Update, June 24, 2022: The Supreme Court overturned Roe v. Wade, ending our constitutional right to abortion. For more information about the ruling and how you can help, click here.
For Nicole, taking the abortion pill was like getting through “an extremely painful poop.” It hurt—a lot—and then it was done. She was bartending at the time, light-years away from thinking about motherhood, and decided on medication abortion. At $585, it was cheaper than a surgical abortion. Plus, Nicole wanted do it in the privacy of her own home. Two pills, four days, and several pairs of bloody underwear later (“It was basically like an extra heavy period for a week,” she says), she went back to work at the bar.
Medication abortion, or the “abortion pill” is a legal way to end a pregnancy—one that women like Nicole increasingly prefer over surgical abortion for a variety of reasons. According to new data from the Guttmacher Institute, medication abortions now account for more than half of all abortions in the United States.
Over the last couple years, in-person restrictions have resulted in a growing number of people choosing the abortion pill. On Friday, the Supreme Court announced its decision to strike down Roe v. Wade, which established the constitutional right to have an abortion in the United States nearly 50 years ago. With reproductive rights under constant attack—now more so than ever before—the idea of taking an abortion pill on your own terms, in your own home, is increasingly appealing. The process, however, is shrouded in mystery and misinformation. Here’s everything you need to know.
What is the abortion pill?
Also called a “medication abortion,” the abortion pill is a way to stop the progress of a pregnancy and then help the body expel it. The FDA first approved medication abortion in 2000, and the pills have grown in use over the years. The process involves taking two separate pills in the first 10 weeks of pregnancy. The first is mifepristone, which blocks progesterone and prevents the pregnancy from proceeding. The second is misoprostol, which ends the pregnancy. Planned Parenthood describes it “like having a really heavy, cramp-y period, and the process is very similar to an early miscarriage.” You should take misoprostol 24 to 48 hours after taking mifepristone, and Planned Parenthood suggests calling a nurse or doctor if you don’t experience bleeding after a day.
It is not the “morning after” pill.
They are two very different things. The so-called “morning after” pill, branded as Plan B, helps prevent pregnancy; the abortion pill helps end pregnancy.
Is it safe?
As with any medical procedure or medication, there is some risk associated with medication abortion. Those can include blood clots, excessive bleeding, and infection. But overall, medication abortion is safe and effective.
How effective is the abortion pill?
Very, and Planned Parenthood has the stats to back that up:
For people who are 8 weeks pregnant or less, it works about 94-98 out of 100 times.
For people who are 8-9 weeks pregnant, it works about 94-96 out of 100 times.
For people who are 9-10 weeks pregnant, it works about 91-93 out of 100 times.
Where can you get it?
Before the pandemic, the most common way to get the abortion pill was at a health center or through a clinician providing abortion care. Now that the FDA is allowing women to receive telehealth abortions, you can receive the abortion pill by mail.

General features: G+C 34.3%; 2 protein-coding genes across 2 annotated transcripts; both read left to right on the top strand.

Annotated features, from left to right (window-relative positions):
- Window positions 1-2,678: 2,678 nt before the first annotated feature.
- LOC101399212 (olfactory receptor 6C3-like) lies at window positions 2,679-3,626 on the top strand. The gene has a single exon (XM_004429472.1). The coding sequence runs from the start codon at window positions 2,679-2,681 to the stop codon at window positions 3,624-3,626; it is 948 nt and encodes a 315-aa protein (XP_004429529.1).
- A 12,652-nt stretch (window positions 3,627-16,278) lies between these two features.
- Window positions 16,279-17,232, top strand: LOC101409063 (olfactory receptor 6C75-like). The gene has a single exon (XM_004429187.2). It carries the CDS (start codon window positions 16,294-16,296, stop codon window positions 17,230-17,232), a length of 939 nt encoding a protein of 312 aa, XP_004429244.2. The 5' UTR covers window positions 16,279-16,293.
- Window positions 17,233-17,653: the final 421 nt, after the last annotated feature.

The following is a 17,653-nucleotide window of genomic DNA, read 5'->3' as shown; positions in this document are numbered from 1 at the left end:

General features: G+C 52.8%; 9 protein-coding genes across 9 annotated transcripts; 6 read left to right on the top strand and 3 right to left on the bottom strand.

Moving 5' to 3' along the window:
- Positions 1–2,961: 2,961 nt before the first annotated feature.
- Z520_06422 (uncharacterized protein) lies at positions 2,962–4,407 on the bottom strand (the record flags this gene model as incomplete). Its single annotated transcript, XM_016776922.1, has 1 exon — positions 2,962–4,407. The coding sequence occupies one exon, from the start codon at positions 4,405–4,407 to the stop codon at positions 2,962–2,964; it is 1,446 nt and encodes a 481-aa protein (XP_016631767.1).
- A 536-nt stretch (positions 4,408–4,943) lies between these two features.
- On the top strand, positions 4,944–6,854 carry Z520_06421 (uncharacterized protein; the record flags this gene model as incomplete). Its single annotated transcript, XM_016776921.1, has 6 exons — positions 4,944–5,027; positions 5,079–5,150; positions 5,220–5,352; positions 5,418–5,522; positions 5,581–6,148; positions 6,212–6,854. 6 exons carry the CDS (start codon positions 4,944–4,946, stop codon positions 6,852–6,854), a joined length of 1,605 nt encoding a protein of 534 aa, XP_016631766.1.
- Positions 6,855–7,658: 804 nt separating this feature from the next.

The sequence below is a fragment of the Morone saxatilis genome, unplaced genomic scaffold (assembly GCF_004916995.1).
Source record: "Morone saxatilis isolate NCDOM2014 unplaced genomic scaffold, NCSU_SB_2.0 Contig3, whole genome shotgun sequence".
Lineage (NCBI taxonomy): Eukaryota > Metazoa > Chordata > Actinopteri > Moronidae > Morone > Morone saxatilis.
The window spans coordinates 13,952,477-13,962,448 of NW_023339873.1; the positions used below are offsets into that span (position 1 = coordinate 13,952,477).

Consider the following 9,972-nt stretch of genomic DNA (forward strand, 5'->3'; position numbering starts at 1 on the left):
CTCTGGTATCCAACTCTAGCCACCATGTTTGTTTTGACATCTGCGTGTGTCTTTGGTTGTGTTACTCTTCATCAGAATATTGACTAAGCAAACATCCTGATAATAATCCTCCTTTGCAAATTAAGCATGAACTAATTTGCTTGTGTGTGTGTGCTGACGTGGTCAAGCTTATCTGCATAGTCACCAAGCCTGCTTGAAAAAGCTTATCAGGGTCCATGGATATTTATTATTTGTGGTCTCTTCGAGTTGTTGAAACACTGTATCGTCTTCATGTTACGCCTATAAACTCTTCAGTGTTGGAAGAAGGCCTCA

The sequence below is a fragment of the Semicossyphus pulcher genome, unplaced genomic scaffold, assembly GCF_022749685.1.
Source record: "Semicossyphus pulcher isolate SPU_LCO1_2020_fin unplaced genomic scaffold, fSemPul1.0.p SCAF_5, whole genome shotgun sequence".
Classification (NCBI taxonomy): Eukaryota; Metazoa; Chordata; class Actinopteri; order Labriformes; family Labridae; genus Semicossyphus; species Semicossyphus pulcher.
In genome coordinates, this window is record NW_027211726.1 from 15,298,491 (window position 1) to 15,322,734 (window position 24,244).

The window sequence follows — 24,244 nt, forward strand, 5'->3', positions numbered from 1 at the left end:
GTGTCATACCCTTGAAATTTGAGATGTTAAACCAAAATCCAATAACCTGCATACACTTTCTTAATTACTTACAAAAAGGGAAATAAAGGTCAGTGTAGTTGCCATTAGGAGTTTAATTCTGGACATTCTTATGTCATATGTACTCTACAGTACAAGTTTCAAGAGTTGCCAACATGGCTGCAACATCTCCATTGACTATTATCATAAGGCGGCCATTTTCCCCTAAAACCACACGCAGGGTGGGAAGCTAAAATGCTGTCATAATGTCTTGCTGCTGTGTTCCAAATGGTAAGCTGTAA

Is it safe to buy the abortion pill online?
In short, yes. Acting FDA Commissioner Dr. Janet Woodcock wrote in a letter to the American College of Obstetricians and Gynecologists and the Society for Maternal-Fetal Medicine that overall findings from studies conducted during the pandemic “do not appear to show increases in serious safety concerns (such as hemorrhage, ectopic pregnancy, or surgical interventions) occurring with medical abortion as a result of modifying the in-person dispensing requirement during the COVID-19 pandemic.”
Can you get in trouble for buying it online?
Even with the FDA’s decision, states are already moving to prohibit medication abortion. There are currently eight states considering a total ban on abortion pills, according to the Washington Post. Planned Parenthood has more information on where you can get the abortion pill here. The National Abortion Federation also has a list of clinics searchable by state.
If you’ve been prescribed the abortion pill by a doctor (either in person or via telemedicine), you’re in the clear, for now. However, according to Plan C, an organization established to provide women more information about medication abortion, if you purchase the pill on your own (without a prescription or without the supervision of a healthcare professional) the legal risk becomes unclear. Check out their “Can I get in trouble?” guide here.
What does the future look like for the abortion pill?
Access to abortion pills via by mail could bring about major change at a time when abortion rights are under serious threat in this country. “The FDA’s decision eliminating its unnecessary in-person requirement did not come a moment too soon, as politicians emboldened by the Supreme Court’s shameful decision in Texas race to impose ever more barriers and burdens on people seeking to end a pregnancy, with outsized harm to communities of color,” Julia Kaye, staff attorney with the ACLU Reproductive Freedom Project, said in a statement.
“With states banning abortion at earlier and earlier points in pregnancy, it is all the more essential that the FDA remove medically unnecessary restrictions that reduce where and how patients can safely fill their mifepristone prescription—and today’s decision is critical progress, though far from complete. We will continue to fight every day for a world where we can all control our reproductive destinies, regardless of where we live, how much money we make, or the color of our skin,” Kaye said.
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